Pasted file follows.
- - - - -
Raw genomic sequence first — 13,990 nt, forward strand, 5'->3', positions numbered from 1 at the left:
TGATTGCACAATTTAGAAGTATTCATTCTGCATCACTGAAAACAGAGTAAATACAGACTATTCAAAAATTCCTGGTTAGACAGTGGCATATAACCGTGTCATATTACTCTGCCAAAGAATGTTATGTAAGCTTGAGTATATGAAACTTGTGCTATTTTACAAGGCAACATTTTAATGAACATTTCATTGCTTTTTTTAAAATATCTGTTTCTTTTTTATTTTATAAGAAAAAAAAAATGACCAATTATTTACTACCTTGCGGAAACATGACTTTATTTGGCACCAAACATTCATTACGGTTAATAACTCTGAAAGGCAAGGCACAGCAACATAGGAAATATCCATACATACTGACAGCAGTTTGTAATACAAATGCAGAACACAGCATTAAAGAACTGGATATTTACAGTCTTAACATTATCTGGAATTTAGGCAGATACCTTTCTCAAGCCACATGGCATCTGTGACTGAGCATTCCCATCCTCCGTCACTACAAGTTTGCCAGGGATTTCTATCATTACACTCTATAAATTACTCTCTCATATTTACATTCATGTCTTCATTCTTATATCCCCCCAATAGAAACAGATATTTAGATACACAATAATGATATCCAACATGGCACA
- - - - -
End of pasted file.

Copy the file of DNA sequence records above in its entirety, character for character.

Raw genomic sequence first — 13,990 nt, forward strand, 5'->3', positions numbered from 1 at the left:
TGATTGCACAATTTAGAAGTATTCATTCTGCATCACTGAAAACAGAGTAAATACAGACTATTCAAAAATTCCTGGTTAGACAGTGGCATATAACCGTGTCATATTACTCTGCCAAAGAATGTTATGTAAGCTTGAGTATATGAAACTTGTGCTATTTTACAAGGCAACATTTTAATGAACATTTCATTGCTTTTTTTAAAATATCTGTTTCTTTTTTATTTTATAAGAAAAAAAAAATGACCAATTATTTACTACCTTGCGGAAACATGACTTTATTTGGCACCAAACATTCATTACGGTTAATAACTCTGAAAGGCAAGGCACAGCAACATAGGAAATATCCATACATACTGACAGCAGTTTGTAATACAAATGCAGAACACAGCATTAAAGAACTGGATATTTACAGTCTTAACATTATCTGGAATTTAGGCAGATACCTTTCTCAAGCCACATGGCATCTGTGACTGAGCATTCCCATCCTCCGTCACTACAAGTTTGCCAGGGATTTCTATCATTACACTCTATAAATTACTCTCTCATATTTACATTCATGTCTTCATTCTTATATCCCCCCAATAGAAACAGATATTTAGATACACAATAATGATATCCAACATGGCACA